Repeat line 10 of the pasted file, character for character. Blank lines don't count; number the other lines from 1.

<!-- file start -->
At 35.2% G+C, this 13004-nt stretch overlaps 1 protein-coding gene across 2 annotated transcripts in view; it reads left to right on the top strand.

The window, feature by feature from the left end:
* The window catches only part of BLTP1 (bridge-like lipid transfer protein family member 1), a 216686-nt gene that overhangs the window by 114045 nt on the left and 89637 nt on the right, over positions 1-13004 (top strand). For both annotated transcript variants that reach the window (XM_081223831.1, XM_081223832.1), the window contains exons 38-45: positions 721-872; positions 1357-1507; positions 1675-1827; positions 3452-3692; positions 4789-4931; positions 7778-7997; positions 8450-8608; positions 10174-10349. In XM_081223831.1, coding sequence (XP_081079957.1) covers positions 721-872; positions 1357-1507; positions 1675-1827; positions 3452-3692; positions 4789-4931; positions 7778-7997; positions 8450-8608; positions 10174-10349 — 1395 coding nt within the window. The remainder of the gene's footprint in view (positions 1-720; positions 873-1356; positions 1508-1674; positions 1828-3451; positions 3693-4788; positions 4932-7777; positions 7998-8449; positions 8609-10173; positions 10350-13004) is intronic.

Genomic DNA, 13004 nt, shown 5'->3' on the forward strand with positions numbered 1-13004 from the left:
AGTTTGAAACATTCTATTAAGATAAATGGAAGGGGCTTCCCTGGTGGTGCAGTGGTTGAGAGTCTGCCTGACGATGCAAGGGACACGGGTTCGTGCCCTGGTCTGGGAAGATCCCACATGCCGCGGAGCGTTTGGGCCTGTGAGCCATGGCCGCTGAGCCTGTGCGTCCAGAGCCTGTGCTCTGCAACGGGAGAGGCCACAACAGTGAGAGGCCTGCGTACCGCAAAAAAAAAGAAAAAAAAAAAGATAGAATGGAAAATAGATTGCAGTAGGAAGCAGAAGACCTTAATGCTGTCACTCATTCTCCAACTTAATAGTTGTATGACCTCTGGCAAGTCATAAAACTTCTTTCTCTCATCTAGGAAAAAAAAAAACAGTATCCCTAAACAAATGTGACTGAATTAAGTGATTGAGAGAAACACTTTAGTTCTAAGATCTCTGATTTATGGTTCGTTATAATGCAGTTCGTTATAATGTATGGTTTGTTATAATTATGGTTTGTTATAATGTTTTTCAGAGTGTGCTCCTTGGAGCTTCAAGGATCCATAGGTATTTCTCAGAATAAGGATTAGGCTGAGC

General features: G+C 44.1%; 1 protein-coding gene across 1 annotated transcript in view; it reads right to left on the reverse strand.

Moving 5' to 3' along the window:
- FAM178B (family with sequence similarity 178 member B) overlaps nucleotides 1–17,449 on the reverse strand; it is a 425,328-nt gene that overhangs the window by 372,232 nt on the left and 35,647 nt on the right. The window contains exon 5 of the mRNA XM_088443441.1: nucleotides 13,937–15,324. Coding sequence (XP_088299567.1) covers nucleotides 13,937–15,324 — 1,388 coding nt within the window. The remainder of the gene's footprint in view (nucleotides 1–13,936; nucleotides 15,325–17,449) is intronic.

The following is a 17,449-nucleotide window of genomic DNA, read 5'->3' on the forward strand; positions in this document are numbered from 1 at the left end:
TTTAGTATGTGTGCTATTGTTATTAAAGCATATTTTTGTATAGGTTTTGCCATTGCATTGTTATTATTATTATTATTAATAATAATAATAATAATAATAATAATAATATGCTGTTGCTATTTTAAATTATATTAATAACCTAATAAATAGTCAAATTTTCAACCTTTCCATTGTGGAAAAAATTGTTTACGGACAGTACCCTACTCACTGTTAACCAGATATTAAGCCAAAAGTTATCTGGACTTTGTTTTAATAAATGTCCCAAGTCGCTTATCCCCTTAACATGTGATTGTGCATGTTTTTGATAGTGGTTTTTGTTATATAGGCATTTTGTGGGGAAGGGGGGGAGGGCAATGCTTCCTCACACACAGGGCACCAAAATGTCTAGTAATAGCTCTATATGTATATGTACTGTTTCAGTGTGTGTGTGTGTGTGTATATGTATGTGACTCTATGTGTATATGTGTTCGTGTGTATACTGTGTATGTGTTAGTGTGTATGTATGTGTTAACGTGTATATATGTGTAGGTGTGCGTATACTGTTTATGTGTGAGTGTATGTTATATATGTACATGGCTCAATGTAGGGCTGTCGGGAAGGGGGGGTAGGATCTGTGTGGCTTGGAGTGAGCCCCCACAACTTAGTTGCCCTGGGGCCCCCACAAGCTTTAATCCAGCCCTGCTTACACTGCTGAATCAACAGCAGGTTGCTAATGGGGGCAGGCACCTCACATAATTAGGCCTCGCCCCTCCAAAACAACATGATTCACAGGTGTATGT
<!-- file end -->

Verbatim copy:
TTTAGTATGTGTGCTATTGTTATTAAAGCATATTTTTGTATAGGTTTTGCCATTGCATTGTTATTATTATTATTATTAATAATAATAATAATAATAATAATAATAATATGCTGTTGCTATTTTAAATTATATTAATAACCTAATAAATAGTCAAATTTTCAACCTTTCCATTGTGGAAAAAATTGTTTACGGACAGTACCCTACTCACTGTTAACCAGATATTAAGCCAAAAGTTATCTGGACTTTGTTTTAATAAATGTCCCAAGTCGCTTATCCCCTTAACATGTGATTGTGCATGTTTTTGATAGTGGTTTTTGTTATATAGGCATTTTGTGGGGAAGGGGGGGAGGGCAATGCTTCCTCACACACAGGGCACCAAAATGTCTAGTAATAGCTCTATATGTATATGTACTGTTTCAGTGTGTGTGTGTGTGTGTATATGTATGTGACTCTATGTGTATATGTGTTCGTGTGTATACTGTGTATGTGTTAGTGTGTATGTATGTGTTAACGTGTATATATGTGTAGGTGTGCGTATACTGTTTATGTGTGAGTGTATGTTATATATGTACATGGCTCAATGTAGGGCTGTCGGGAAGGGGGGGTAGGATCTGTGTGGCTTGGAGTGAGCCCCCACAACTTAGTTGCCCTGGGGCCCCCACAAGCTTTAATCCAGCCCTGCTTACACTGCTGAATCAACAGCAGGTTGCTAATGGGGGCAGGCACCTCACATAATTAGGCCTCGCCCCTCCAAAACAACATGATTCACAGGTGTATGT